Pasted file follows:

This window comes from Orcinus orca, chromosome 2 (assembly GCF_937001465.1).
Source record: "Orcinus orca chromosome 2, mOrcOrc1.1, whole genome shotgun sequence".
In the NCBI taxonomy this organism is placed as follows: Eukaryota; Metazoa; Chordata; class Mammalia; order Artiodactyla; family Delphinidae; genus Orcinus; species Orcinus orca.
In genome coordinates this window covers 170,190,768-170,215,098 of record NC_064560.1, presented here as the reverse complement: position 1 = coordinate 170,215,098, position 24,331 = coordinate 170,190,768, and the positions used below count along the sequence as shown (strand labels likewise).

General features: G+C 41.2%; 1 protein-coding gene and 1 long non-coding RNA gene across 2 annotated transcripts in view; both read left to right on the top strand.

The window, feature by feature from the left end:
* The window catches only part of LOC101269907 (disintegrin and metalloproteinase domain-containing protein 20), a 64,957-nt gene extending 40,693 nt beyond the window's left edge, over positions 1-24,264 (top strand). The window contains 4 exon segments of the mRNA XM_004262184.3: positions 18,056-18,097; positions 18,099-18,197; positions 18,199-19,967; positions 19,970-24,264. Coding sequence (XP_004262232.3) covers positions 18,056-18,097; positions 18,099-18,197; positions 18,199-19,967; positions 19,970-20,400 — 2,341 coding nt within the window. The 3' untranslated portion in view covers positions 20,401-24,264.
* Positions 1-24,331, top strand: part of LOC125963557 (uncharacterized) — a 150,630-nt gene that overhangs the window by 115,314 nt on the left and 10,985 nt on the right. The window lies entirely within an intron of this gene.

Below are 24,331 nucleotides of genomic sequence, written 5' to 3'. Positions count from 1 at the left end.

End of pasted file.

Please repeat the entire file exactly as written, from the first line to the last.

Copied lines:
This window comes from Orcinus orca, chromosome 2 (assembly GCF_937001465.1).
Source record: "Orcinus orca chromosome 2, mOrcOrc1.1, whole genome shotgun sequence".
In the NCBI taxonomy this organism is placed as follows: Eukaryota; Metazoa; Chordata; class Mammalia; order Artiodactyla; family Delphinidae; genus Orcinus; species Orcinus orca.
In genome coordinates this window covers 170,190,768-170,215,098 of record NC_064560.1, presented here as the reverse complement: position 1 = coordinate 170,215,098, position 24,331 = coordinate 170,190,768, and the positions used below count along the sequence as shown (strand labels likewise).

General features: G+C 41.2%; 1 protein-coding gene and 1 long non-coding RNA gene across 2 annotated transcripts in view; both read left to right on the top strand.

The window, feature by feature from the left end:
* The window catches only part of LOC101269907 (disintegrin and metalloproteinase domain-containing protein 20), a 64,957-nt gene extending 40,693 nt beyond the window's left edge, over positions 1-24,264 (top strand). The window contains 4 exon segments of the mRNA XM_004262184.3: positions 18,056-18,097; positions 18,099-18,197; positions 18,199-19,967; positions 19,970-24,264. Coding sequence (XP_004262232.3) covers positions 18,056-18,097; positions 18,099-18,197; positions 18,199-19,967; positions 19,970-20,400 — 2,341 coding nt within the window. The 3' untranslated portion in view covers positions 20,401-24,264.
* Positions 1-24,331, top strand: part of LOC125963557 (uncharacterized) — a 150,630-nt gene that overhangs the window by 115,314 nt on the left and 10,985 nt on the right. The window lies entirely within an intron of this gene.

Below are 24,331 nucleotides of genomic sequence, written 5' to 3'. Positions count from 1 at the left end.